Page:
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It was the year 2009 when Zimbabwe abandoned printing its billion and trillion dollar notes. The preceding years before that were quite difficult. I vaguely remember them, since I was only a child, but years later we made paper planes from those same banknotes and built paper houses. Dollarisation had come and I remember the fairly good years that followed.
However, quite recently the Zimbabwe dollar was reintroduced, pegged at $1 US dollar to $1 Zimbabwean dollar. This brought a lot of flashbacks to the painstaking years of the early 2000s, and people quickly braced themselves for another round of hyperinflation that would soon hit the country.
This time, I was in High School and could understand the impacts that would soon follow the next few, hard years. Our parents got their salaries in the local currency, which during the first few months could cover the bills and buy food. But as each month dragged along, the harder it was for them to even afford to buy the basic necessities, not to mention cover the bills.
Daily, people aired their frustrations about the worthless money they had, from the people lining up at the banks, to the long queues in the grocery market. It was at this point where talk of Bitcoin started creeping in. It was around 2018 when I heard about Bitcoin, but I paid no attention to it. It sounded like gibberish to me, and besides, how could money we could not physically touch or see solve our money problems?
It was only some years later during the onset of the Corona Virus that I understood the importance of a decentralized currency. The prices of goods and fuel had significantly gone up, and the typical Zimbabwean could only afford a few loaves of bread from a month’s salary. Not only that, but inflation hit the United States Dollar, the money we all loved so much as a country. If our local currency was always losing value by the day and the United States Dollar also could be affected by inflation, then what would solve the money issue?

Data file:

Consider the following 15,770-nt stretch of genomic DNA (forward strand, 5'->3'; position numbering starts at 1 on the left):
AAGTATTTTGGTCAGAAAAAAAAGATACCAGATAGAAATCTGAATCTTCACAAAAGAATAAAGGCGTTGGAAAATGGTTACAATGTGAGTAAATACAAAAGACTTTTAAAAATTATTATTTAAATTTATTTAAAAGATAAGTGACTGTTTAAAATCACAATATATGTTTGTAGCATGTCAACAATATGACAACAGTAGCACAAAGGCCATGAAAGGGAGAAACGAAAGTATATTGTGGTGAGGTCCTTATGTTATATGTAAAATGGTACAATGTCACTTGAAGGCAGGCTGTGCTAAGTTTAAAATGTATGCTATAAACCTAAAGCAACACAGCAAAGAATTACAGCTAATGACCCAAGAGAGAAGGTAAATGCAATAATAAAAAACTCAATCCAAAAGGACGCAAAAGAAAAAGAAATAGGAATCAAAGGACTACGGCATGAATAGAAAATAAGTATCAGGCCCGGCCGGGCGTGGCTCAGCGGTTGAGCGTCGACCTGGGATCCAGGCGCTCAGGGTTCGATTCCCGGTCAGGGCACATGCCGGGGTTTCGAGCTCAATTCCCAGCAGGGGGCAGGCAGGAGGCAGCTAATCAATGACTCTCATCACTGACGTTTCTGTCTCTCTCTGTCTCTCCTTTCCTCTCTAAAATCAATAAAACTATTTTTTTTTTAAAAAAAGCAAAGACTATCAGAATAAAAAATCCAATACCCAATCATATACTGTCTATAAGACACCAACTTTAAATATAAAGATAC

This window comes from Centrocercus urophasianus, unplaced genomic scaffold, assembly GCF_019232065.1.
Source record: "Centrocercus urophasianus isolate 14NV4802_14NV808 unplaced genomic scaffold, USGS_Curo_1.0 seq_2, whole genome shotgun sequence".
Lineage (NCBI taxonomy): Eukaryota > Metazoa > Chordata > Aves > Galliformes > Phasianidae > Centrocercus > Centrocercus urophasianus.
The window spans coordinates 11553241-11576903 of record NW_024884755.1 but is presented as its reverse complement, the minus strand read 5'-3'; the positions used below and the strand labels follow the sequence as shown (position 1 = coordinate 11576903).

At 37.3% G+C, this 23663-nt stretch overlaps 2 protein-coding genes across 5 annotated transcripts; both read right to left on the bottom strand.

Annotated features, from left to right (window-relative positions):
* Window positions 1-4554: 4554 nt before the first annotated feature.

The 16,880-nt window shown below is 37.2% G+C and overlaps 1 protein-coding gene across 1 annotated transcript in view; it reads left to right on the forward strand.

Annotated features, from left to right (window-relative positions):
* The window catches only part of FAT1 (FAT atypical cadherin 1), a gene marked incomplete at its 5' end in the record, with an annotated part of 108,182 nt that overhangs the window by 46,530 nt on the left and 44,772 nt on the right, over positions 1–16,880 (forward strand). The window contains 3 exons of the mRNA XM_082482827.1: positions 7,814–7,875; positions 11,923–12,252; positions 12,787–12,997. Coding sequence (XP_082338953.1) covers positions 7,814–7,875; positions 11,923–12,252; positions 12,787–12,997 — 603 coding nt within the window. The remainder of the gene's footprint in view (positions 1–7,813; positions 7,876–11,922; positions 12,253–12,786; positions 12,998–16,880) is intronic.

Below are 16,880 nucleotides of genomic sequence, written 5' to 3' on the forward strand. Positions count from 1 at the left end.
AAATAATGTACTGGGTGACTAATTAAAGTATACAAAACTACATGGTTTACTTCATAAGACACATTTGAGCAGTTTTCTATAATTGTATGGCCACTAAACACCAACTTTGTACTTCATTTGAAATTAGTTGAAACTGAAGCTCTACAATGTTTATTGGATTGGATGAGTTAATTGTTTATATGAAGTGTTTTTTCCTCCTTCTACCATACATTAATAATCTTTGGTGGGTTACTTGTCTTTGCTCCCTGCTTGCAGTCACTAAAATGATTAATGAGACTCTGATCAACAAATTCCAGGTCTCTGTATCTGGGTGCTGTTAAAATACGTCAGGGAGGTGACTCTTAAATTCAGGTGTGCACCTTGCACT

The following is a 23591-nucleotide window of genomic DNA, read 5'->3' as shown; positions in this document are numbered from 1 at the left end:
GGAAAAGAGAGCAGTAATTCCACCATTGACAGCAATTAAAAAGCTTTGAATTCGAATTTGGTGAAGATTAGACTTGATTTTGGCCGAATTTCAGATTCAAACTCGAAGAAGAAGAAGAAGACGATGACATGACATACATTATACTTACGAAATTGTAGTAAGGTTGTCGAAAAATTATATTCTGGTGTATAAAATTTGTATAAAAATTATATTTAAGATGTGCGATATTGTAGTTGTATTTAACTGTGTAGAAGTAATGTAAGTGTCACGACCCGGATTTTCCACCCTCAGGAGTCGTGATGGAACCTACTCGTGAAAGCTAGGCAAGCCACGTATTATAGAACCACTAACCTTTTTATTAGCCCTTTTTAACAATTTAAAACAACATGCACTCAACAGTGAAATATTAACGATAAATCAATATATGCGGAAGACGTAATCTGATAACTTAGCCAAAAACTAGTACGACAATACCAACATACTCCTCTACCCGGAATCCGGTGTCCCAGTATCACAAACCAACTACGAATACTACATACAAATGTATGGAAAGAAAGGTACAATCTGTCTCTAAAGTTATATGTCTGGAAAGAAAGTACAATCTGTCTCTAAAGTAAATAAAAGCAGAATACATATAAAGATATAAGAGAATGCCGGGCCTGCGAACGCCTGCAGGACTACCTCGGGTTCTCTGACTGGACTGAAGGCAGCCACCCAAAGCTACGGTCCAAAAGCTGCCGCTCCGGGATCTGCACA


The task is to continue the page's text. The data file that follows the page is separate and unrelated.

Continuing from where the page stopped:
It was late March of 2021, and Zimbabwe was heading into its first two week lockdown. Food was needed in the house and we patiently waited for my mother’s salary to reflect in her bank account. After what seemed like ages, the money did come through. But to our disbelief, it was roughly the equivalent of $35 US Dollars!
To put into perspective how little money this was, a loaf of bread in Zimbabwe costs around $1 US dollar. So that means with one month’s hard earned salary we could only purchase 30 loaves of bread!
It was during those early months of the pandemic when I finally decided to learn more about Bitcoin.
A good friend from school explained to me the basics and how it worked, and I was soon actively following Bitcoin. I am no economics professor, but I understood that having a decentralized currency meant that no person, government or any other entity could interfere with it. It was finite as well which meant it would likely increase in value due to its scarcity, unlike our Zimbabwean dollar which lost value with each coming week.
As the economic situation worsened in the country, the more Bitcoin gained in popularity. It’s 2022 and unfortunately nothing much has improved with our Zimbabwean dollar, which is currently trading at $320 to $1 US dollar, the black market rate, and ever increasing. However, despite this, there is some light at the end of the tunnel with many people understanding the importance of using a decentralized currency like Bitcoin.
It might not solve all of our problems, but it would definitely make life easier for millions of people!